The DC BAC's facilities committee had a whole meeting this year on working with the National Parks System on updating the decades old National Capital Parks Bicycle Plan (that may not be the actual name. As near as I can tell only one paper copy survives). That may have been prophetic as the long-time Superintendent of Rock Creek Park, Adrienne Coleman, will reportedly be retiring in January. She's overseen several policies and decision that were in contrast to the wishes of bike advocates (the reversal of the test closure of Beach Drive during midday hours, pushing for a narrow trail in RCP, disagreement on the Met Branch Trail alignment in Ft. Totten and the PG County Connector Trail in the same area, and recently denying Bike DC's permit to use the Rock Creek Parkway to name a few). This alone might be reason for hope, but now it appears that NPS, in conjunction with NCPC and the DC government, is working on Capital Space designed to ensure that Washington’s parks reach their full potential. (via Richard Layman)
The Draft Plan is now available. It focuses on Six Big Ideas. The first one is "Linking the Fort Circle Parks". The McMillan plan called for making the forts into parks and linking them with a Parkway called the Fort Drive. In 1930, the Capper-Cramton Act turned this part of the plan into policy and NCPC set out acquiring the land needed for the Circle Parks and Fort Drive. Parts of Fort Drive (in Fort Dupont and Fort Reno, and Military Road in RCP) were built but the road began to be seen as expensive, impractical and a cause of traffic. So in 1965 it was shelved in favor of a 23 mile greenway trail connecting the forts.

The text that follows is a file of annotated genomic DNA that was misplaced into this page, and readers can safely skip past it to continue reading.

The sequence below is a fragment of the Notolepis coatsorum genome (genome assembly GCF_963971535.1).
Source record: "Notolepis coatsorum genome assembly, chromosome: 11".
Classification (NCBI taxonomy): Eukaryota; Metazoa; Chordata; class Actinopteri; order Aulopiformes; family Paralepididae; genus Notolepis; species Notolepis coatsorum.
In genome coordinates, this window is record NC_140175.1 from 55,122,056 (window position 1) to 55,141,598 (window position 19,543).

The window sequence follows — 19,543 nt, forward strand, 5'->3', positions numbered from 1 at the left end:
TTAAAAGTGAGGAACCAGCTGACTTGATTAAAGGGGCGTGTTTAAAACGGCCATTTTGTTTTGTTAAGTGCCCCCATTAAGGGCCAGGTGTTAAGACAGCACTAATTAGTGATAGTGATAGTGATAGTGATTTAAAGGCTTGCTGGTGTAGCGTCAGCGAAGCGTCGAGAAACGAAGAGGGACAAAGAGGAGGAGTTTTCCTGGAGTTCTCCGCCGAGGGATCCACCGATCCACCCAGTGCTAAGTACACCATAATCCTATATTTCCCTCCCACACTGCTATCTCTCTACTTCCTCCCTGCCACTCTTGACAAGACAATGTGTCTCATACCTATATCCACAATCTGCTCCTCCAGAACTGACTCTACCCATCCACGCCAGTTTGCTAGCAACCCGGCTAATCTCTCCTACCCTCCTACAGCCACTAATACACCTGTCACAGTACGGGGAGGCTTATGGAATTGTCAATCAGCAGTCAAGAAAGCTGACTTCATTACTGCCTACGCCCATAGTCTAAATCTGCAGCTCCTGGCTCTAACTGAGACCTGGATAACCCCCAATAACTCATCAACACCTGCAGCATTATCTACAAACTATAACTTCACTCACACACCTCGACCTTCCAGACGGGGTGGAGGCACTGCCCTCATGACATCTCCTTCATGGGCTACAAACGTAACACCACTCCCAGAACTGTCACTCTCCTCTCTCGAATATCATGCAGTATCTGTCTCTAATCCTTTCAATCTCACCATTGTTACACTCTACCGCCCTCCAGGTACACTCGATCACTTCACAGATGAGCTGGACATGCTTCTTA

So, 44 years later, surely that 23 mile long trail exists today and is enjoyed by millions, right?
- Design and build the entire greenway trail to link all of the fort parks.
- Improve existing trails, including the hiker-biker trail, with increased maintenance, signage, and interpretation.
- Strengthen connections from the greenway to transit, schools, and other parks with improved streetscape conditions, street crossings, on-road bike lanes, and signage.
While that is the biggest bike element is isn't the only one.
Under the "Enhancing Urban Natural Areas" idea, they use the Oxon Run Stream Corridor as their model and they include:
- Define a loop trail system with a series of bike lanes and off-street trails that provide connections through Oxon Run to Oxon Hill Farm and across the Suitland Parkway and the proposed Fort Circle Park hiker-biker trail.
- Introduce a signage system for the multi-use loop trail system, such as mile markers and other directional and informational signage that are provided within the park and at key intersections, to direct trail users to nearby destinations
- Improve sidewalk connections and safe connections that encourage kids to walk or
bike to school through the park.
For the "Enhancing Center City Parks" idea they state as one goal
Enhance connections between parks with improved green streetscapes that include pedestrian and bicycle facilities
And they write about the possibility of a NOMA First Street, NE Linear Park
The First Street, NE, network of open space is one component of a park and open-space strategy for the emerging NoMA area. The open spaces, most of which are yet to be constructed, will be created in the existing street right-of-way and along the Metropolitan Branch Trail in an area that lacks park and open-space amenities.
And for "Transforming Small Parks" a goal is to
Improve pedestrian and bicycle safety along all the streets adjacent to small parks to improve park access.
They're having a public meeting on all of this on Oct 27th. 5:30-7:30pm at MLK Library. Now if only we could get Rock Creek Park back on the agenda.